Icon Diploma Student

Learning to see with the eye of the heart

French Ochre Sahara with a dash of Avana

Hello icon friends,
Good to be back to share what has been going on this last month. I set Gabriel to one side to for a short while to make way for the Prophet Moses – homework time!

 

Moses detail

Moses detail

Now that we have our first six months behind us, there are signs of all our efforts beginning to bear fruit. It was wonderful to see over 24 homework studies from 12 students all laid out together, they made quite an impact. Let me tell you a little about this particular example
I have tried a different mix of pigments for young Moses: French Ochre Sahara and Avana (75% – 25%) just to explore a different colour. Aidan had said that each colour has a personality, some are more translucent or gritty and it is good to get to know their qualities.

 

Moses pencil outline

Icon of Moses, St Catherine’s Monastery, Sinai with sketch pencil outline to identify key forms

Aidan reminds us that when we start out, we should spend some time studying the icon before we begin to sketch. Look for the dominant movement, the centre of gravity, the direction that the body takes, the qualities that the person is portraying. Icons start with spiritual truths which are then expressed in matter. Study the main forms and don’t worry about the detail just yet. Is it dynamic or still? Check the proportions of the body in relation to the head, use your dividers to check relationships.

Spending time pencilling out the form on tracing paper helps me to identify some of these points. First I drew the centre of gravity then outlines around the main forms. I drew an axis on the head and divided the vertical line into head lengths. I found the array of garments a little perplexing to draw without some help so I drew a head-sized, free-hand grid either side of the vertical line.

Pencil sketch of Moses

Pencil sketch of Moses

The figure seems quite top heavy, but the whole image is balanced by the burning bush at the bottom. Once I was more familiar with the form, I was ready to set Moses out on my watercolour paper. I allowed 2cm for a border then divided the given area into 9 head lengths which allows for halo space and ground (approx. a head length).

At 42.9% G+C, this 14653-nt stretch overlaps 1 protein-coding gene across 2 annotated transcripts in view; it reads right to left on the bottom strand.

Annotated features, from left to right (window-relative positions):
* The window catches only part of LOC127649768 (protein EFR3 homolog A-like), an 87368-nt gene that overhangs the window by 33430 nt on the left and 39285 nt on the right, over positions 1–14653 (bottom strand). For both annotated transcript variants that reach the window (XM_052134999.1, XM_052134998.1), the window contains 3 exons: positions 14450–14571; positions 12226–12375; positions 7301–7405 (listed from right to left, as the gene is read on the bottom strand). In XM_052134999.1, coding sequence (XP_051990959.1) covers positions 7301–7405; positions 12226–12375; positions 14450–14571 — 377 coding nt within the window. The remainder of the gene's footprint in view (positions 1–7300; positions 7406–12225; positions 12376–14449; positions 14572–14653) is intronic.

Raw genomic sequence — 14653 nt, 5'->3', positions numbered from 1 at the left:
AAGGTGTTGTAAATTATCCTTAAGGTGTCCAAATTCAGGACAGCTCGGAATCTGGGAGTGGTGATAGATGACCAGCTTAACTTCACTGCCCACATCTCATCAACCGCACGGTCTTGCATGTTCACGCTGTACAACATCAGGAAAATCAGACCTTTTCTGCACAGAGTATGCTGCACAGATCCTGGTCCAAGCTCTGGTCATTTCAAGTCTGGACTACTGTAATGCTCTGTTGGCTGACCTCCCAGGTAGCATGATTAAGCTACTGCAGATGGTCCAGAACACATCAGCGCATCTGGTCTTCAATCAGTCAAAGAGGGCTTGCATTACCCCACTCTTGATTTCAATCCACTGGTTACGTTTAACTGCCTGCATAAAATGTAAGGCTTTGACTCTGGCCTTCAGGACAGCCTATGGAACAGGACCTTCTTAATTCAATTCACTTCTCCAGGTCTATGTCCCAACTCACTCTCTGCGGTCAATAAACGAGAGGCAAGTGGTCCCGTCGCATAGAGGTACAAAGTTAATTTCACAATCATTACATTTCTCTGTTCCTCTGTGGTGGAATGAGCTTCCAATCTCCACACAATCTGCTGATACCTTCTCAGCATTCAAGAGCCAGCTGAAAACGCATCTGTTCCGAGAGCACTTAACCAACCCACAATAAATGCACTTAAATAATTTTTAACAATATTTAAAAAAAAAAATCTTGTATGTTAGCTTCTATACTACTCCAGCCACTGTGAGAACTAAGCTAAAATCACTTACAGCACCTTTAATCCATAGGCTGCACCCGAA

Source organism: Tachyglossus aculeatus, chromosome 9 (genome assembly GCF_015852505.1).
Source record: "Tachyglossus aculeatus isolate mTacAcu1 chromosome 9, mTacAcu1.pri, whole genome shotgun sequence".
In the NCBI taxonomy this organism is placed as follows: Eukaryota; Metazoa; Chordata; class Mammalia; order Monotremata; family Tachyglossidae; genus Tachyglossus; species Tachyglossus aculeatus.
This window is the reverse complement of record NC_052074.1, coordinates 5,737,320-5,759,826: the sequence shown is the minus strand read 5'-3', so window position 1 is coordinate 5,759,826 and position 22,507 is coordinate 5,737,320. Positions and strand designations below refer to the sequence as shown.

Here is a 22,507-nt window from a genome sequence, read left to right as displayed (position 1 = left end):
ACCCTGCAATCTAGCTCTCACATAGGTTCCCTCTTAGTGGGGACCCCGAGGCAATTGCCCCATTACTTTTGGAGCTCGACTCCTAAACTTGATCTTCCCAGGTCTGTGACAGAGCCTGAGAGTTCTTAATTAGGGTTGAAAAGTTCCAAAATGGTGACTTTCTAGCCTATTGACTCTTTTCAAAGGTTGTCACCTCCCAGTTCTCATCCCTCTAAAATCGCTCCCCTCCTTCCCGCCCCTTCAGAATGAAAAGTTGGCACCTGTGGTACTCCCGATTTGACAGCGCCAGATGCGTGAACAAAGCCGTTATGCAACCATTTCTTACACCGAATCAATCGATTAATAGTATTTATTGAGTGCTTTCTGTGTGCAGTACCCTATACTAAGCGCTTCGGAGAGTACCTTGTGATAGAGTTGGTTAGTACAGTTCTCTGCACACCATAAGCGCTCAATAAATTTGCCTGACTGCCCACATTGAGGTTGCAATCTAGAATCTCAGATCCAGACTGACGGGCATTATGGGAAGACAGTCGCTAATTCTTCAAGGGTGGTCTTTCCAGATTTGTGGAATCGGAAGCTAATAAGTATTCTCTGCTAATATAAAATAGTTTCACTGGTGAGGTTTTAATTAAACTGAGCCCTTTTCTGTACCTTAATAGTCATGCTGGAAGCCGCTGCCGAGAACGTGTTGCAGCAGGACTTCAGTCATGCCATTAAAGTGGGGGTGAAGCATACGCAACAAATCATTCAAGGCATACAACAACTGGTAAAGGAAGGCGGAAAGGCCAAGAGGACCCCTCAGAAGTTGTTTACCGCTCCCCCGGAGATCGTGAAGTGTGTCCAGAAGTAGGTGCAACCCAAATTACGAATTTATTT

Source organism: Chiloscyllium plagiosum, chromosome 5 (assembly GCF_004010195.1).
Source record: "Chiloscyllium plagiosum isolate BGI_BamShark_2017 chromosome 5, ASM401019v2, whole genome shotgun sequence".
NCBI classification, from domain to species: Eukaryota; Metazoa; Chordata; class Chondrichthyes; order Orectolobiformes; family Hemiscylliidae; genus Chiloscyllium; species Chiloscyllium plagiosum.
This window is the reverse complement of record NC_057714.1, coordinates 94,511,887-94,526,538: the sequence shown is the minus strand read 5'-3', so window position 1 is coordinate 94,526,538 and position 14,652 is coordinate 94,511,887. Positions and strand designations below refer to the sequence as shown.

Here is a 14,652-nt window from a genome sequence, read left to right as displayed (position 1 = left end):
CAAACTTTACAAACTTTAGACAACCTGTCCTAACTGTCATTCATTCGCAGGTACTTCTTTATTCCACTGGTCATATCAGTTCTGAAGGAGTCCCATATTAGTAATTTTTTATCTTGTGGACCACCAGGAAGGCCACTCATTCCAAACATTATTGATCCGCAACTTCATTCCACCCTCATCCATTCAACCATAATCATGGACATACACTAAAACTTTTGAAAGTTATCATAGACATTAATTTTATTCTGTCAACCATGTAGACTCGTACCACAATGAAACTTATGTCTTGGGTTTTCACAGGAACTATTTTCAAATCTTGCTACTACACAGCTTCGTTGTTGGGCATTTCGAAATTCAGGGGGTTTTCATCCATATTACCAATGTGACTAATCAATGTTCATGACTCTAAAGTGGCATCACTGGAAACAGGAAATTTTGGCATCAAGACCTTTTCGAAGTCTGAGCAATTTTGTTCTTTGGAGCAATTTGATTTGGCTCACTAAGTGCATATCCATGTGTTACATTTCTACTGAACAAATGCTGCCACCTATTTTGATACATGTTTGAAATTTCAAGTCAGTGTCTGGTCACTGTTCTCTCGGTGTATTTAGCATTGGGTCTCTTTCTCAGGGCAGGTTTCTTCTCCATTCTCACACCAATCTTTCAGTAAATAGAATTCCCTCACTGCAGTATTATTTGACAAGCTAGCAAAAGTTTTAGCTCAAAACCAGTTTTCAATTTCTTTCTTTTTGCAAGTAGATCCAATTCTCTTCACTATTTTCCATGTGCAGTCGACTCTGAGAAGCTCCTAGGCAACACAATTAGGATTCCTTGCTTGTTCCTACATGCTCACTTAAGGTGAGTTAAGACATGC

Light wash over pencil outline

Light wash over pencil outline

I’ve learned that it is best to start with a very light wash over the main forms, then rub out the pencil before the drawing gets muddy. This is also the time to look again at the main areas of light and shade, look at which parts of the figure are nearest the viewer (the lightest) and which recede (the darkest).

I will leave you with my final piece and once again, thanks for reading!

Moses study complete

Moses study complete

 

 

2 Responses to “French Ochre Sahara with a dash of Avana”

  1. Anne

    This is truly the most amazing work. The amount of detail and anatomical knowledge behind your work is incredible. It is lovely to see your work in progress.

    Reply
    • ronniecruwys

      Thanks for your kind words Anne! Lovely that you can appreciate some of the background work. Aidan has strongly encouraged us to learn to draw the human form so we can apply one of the golden rules of icon painting ‘although you abstract, model form according to the essential laws of nature’. I’m only just finding my feet with figure work!

      Reply

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